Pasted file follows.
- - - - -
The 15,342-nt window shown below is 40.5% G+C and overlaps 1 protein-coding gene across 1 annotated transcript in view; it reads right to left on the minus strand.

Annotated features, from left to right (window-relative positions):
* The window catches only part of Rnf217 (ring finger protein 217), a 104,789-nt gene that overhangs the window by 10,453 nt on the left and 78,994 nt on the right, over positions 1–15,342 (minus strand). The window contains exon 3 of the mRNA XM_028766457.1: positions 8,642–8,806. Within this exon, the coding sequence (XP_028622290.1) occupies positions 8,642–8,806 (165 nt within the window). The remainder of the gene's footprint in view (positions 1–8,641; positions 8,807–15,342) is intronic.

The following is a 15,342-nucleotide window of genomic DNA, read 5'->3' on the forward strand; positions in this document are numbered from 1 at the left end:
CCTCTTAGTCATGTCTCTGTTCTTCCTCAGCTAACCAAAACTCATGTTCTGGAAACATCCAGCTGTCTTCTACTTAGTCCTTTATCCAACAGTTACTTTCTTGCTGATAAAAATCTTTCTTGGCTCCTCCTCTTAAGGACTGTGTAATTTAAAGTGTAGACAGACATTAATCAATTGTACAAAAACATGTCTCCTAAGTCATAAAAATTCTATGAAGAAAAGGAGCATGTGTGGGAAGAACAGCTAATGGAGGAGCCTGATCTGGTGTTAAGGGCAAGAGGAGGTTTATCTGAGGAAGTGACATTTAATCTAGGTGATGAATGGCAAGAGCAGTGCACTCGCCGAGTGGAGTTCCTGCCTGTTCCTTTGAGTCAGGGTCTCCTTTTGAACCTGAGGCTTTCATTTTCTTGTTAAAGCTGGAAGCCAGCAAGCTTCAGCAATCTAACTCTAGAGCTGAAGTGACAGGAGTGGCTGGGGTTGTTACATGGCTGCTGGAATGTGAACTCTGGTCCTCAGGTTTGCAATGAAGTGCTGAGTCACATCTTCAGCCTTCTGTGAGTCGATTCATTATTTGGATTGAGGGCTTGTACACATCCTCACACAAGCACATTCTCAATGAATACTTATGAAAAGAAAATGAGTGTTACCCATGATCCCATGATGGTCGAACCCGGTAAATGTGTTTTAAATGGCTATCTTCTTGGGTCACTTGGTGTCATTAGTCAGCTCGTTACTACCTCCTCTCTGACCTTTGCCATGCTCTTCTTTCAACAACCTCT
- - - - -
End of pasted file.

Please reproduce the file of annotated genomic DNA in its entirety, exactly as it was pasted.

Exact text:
The 15,342-nt window shown below is 40.5% G+C and overlaps 1 protein-coding gene across 1 annotated transcript in view; it reads right to left on the minus strand.

Annotated features, from left to right (window-relative positions):
* The window catches only part of Rnf217 (ring finger protein 217), a 104,789-nt gene that overhangs the window by 10,453 nt on the left and 78,994 nt on the right, over positions 1–15,342 (minus strand). The window contains exon 3 of the mRNA XM_028766457.1: positions 8,642–8,806. Within this exon, the coding sequence (XP_028622290.1) occupies positions 8,642–8,806 (165 nt within the window). The remainder of the gene's footprint in view (positions 1–8,641; positions 8,807–15,342) is intronic.

The following is a 15,342-nucleotide window of genomic DNA, read 5'->3' on the forward strand; positions in this document are numbered from 1 at the left end:
CCTCTTAGTCATGTCTCTGTTCTTCCTCAGCTAACCAAAACTCATGTTCTGGAAACATCCAGCTGTCTTCTACTTAGTCCTTTATCCAACAGTTACTTTCTTGCTGATAAAAATCTTTCTTGGCTCCTCCTCTTAAGGACTGTGTAATTTAAAGTGTAGACAGACATTAATCAATTGTACAAAAACATGTCTCCTAAGTCATAAAAATTCTATGAAGAAAAGGAGCATGTGTGGGAAGAACAGCTAATGGAGGAGCCTGATCTGGTGTTAAGGGCAAGAGGAGGTTTATCTGAGGAAGTGACATTTAATCTAGGTGATGAATGGCAAGAGCAGTGCACTCGCCGAGTGGAGTTCCTGCCTGTTCCTTTGAGTCAGGGTCTCCTTTTGAACCTGAGGCTTTCATTTTCTTGTTAAAGCTGGAAGCCAGCAAGCTTCAGCAATCTAACTCTAGAGCTGAAGTGACAGGAGTGGCTGGGGTTGTTACATGGCTGCTGGAATGTGAACTCTGGTCCTCAGGTTTGCAATGAAGTGCTGAGTCACATCTTCAGCCTTCTGTGAGTCGATTCATTATTTGGATTGAGGGCTTGTACACATCCTCACACAAGCACATTCTCAATGAATACTTATGAAAAGAAAATGAGTGTTACCCATGATCCCATGATGGTCGAACCCGGTAAATGTGTTTTAAATGGCTATCTTCTTGGGTCACTTGGTGTCATTAGTCAGCTCGTTACTACCTCCTCTCTGACCTTTGCCATGCTCTTCTTTCAACAACCTCT